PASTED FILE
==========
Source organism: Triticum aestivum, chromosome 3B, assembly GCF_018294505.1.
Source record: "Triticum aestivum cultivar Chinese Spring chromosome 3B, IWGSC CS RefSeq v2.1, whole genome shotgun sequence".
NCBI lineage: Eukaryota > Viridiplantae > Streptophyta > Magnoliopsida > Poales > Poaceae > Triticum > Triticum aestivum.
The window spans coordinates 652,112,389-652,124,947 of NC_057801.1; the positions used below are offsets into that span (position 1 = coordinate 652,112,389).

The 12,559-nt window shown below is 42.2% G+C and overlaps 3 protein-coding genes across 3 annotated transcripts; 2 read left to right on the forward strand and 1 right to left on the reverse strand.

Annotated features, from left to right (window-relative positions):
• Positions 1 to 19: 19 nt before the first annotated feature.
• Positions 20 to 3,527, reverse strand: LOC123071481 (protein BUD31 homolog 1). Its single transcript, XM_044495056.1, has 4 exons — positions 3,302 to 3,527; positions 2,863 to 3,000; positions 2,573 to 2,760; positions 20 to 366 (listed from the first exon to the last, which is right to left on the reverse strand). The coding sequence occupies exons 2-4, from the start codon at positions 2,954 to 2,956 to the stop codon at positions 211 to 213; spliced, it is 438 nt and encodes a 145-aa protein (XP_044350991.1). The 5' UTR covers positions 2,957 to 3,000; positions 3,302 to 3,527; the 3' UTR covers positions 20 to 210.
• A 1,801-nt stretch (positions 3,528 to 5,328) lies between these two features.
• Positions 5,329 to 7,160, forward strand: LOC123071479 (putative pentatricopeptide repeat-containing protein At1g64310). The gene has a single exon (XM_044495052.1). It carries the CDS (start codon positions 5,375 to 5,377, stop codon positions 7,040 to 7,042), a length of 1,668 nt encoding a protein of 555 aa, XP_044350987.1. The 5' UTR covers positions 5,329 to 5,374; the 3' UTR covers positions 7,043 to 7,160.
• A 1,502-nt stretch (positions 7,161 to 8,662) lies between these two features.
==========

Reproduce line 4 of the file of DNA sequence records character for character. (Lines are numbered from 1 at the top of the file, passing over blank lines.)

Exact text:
The window spans coordinates 652,112,389-652,124,947 of NC_057801.1; the positions used below are offsets into that span (position 1 = coordinate 652,112,389).